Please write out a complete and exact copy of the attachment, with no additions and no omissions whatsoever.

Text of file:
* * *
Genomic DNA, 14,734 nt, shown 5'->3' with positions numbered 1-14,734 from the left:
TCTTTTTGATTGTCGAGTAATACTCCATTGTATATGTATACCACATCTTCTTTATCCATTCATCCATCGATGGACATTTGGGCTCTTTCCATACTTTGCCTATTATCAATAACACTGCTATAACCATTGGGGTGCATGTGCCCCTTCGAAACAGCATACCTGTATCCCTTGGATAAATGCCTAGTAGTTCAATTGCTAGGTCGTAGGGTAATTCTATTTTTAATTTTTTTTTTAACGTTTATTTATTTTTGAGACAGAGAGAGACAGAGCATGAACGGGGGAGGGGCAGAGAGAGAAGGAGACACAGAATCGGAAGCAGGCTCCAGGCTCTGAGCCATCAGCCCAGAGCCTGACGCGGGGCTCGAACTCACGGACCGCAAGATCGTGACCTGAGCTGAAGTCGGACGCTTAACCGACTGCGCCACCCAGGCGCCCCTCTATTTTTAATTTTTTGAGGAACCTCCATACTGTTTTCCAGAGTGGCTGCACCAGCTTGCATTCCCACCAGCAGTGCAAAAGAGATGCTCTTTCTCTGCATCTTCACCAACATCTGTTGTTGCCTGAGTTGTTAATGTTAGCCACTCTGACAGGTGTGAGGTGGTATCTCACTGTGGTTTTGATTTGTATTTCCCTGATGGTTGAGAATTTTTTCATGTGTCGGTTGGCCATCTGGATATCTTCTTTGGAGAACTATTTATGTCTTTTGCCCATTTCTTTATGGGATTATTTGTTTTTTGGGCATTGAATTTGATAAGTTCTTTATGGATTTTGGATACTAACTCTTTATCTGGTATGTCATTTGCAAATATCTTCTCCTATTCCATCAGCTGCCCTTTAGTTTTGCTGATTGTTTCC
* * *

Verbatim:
Genomic DNA, 14,734 nt, shown 5'->3' with positions numbered 1-14,734 from the left:
TCTTTTTGATTGTCGAGTAATACTCCATTGTATATGTATACCACATCTTCTTTATCCATTCATCCATCGATGGACATTTGGGCTCTTTCCATACTTTGCCTATTATCAATAACACTGCTATAACCATTGGGGTGCATGTGCCCCTTCGAAACAGCATACCTGTATCCCTTGGATAAATGCCTAGTAGTTCAATTGCTAGGTCGTAGGGTAATTCTATTTTTAATTTTTTTTTTAACGTTTATTTATTTTTGAGACAGAGAGAGACAGAGCATGAACGGGGGAGGGGCAGAGAGAGAAGGAGACACAGAATCGGAAGCAGGCTCCAGGCTCTGAGCCATCAGCCCAGAGCCTGACGCGGGGCTCGAACTCACGGACCGCAAGATCGTGACCTGAGCTGAAGTCGGACGCTTAACCGACTGCGCCACCCAGGCGCCCCTCTATTTTTAATTTTTTGAGGAACCTCCATACTGTTTTCCAGAGTGGCTGCACCAGCTTGCATTCCCACCAGCAGTGCAAAAGAGATGCTCTTTCTCTGCATCTTCACCAACATCTGTTGTTGCCTGAGTTGTTAATGTTAGCCACTCTGACAGGTGTGAGGTGGTATCTCACTGTGGTTTTGATTTGTATTTCCCTGATGGTTGAGAATTTTTTCATGTGTCGGTTGGCCATCTGGATATCTTCTTTGGAGAACTATTTATGTCTTTTGCCCATTTCTTTATGGGATTATTTGTTTTTTGGGCATTGAATTTGATAAGTTCTTTATGGATTTTGGATACTAACTCTTTATCTGGTATGTCATTTGCAAATATCTTCTCCTATTCCATCAGCTGCCCTTTAGTTTTGCTGATTGTTTCC